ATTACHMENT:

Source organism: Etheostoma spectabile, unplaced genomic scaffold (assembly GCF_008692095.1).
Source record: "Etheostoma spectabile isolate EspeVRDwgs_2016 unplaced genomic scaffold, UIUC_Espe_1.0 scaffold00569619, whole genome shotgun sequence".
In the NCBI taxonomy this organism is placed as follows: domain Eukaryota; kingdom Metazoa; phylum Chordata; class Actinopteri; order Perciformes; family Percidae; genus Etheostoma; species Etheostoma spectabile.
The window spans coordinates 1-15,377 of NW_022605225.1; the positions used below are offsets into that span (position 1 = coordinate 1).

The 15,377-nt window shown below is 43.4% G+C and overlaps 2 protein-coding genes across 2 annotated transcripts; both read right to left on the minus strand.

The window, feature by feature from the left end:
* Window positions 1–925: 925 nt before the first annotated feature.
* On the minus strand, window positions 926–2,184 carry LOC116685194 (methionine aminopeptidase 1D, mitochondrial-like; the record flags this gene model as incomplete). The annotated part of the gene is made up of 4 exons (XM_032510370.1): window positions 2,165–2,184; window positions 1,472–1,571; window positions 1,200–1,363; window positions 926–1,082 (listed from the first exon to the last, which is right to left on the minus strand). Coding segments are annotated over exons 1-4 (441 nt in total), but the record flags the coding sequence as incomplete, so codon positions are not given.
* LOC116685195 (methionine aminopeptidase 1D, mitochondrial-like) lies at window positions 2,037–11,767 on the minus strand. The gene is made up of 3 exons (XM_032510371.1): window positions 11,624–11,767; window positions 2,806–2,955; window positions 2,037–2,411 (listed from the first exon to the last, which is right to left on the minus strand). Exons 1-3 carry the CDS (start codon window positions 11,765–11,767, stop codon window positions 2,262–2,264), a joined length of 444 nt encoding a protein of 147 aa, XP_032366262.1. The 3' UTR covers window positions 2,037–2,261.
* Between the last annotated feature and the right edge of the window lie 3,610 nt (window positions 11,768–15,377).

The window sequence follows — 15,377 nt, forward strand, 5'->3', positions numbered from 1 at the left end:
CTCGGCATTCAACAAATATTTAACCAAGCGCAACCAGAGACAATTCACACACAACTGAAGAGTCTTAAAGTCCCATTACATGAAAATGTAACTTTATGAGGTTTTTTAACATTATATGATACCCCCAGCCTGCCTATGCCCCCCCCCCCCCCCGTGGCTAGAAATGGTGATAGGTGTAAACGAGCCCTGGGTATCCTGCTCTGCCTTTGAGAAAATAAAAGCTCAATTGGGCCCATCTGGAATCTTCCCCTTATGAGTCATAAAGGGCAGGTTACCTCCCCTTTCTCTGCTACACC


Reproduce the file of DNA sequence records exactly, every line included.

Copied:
Source organism: Etheostoma spectabile, unplaced genomic scaffold (assembly GCF_008692095.1).
Source record: "Etheostoma spectabile isolate EspeVRDwgs_2016 unplaced genomic scaffold, UIUC_Espe_1.0 scaffold00569619, whole genome shotgun sequence".
In the NCBI taxonomy this organism is placed as follows: domain Eukaryota; kingdom Metazoa; phylum Chordata; class Actinopteri; order Perciformes; family Percidae; genus Etheostoma; species Etheostoma spectabile.
The window spans coordinates 1-15,377 of NW_022605225.1; the positions used below are offsets into that span (position 1 = coordinate 1).

The 15,377-nt window shown below is 43.4% G+C and overlaps 2 protein-coding genes across 2 annotated transcripts; both read right to left on the minus strand.

The window, feature by feature from the left end:
* Window positions 1–925: 925 nt before the first annotated feature.
* On the minus strand, window positions 926–2,184 carry LOC116685194 (methionine aminopeptidase 1D, mitochondrial-like; the record flags this gene model as incomplete). The annotated part of the gene is made up of 4 exons (XM_032510370.1): window positions 2,165–2,184; window positions 1,472–1,571; window positions 1,200–1,363; window positions 926–1,082 (listed from the first exon to the last, which is right to left on the minus strand). Coding segments are annotated over exons 1-4 (441 nt in total), but the record flags the coding sequence as incomplete, so codon positions are not given.
* LOC116685195 (methionine aminopeptidase 1D, mitochondrial-like) lies at window positions 2,037–11,767 on the minus strand. The gene is made up of 3 exons (XM_032510371.1): window positions 11,624–11,767; window positions 2,806–2,955; window positions 2,037–2,411 (listed from the first exon to the last, which is right to left on the minus strand). Exons 1-3 carry the CDS (start codon window positions 11,765–11,767, stop codon window positions 2,262–2,264), a joined length of 444 nt encoding a protein of 147 aa, XP_032366262.1. The 3' UTR covers window positions 2,037–2,261.
* Between the last annotated feature and the right edge of the window lie 3,610 nt (window positions 11,768–15,377).

The window sequence follows — 15,377 nt, forward strand, 5'->3', positions numbered from 1 at the left end:
CTCGGCATTCAACAAATATTTAACCAAGCGCAACCAGAGACAATTCACACACAACTGAAGAGTCTTAAAGTCCCATTACATGAAAATGTAACTTTATGAGGTTTTTTAACATTATATGATACCCCCAGCCTGCCTATGCCCCCCCCCCCCCCCGTGGCTAGAAATGGTGATAGGTGTAAACGAGCCCTGGGTATCCTGCTCTGCCTTTGAGAAAATAAAAGCTCAATTGGGCCCATCTGGAATCTTCCCCTTATGAGTCATAAAGGGCAGGTTACCTCCCCTTTCTCTGCTACACC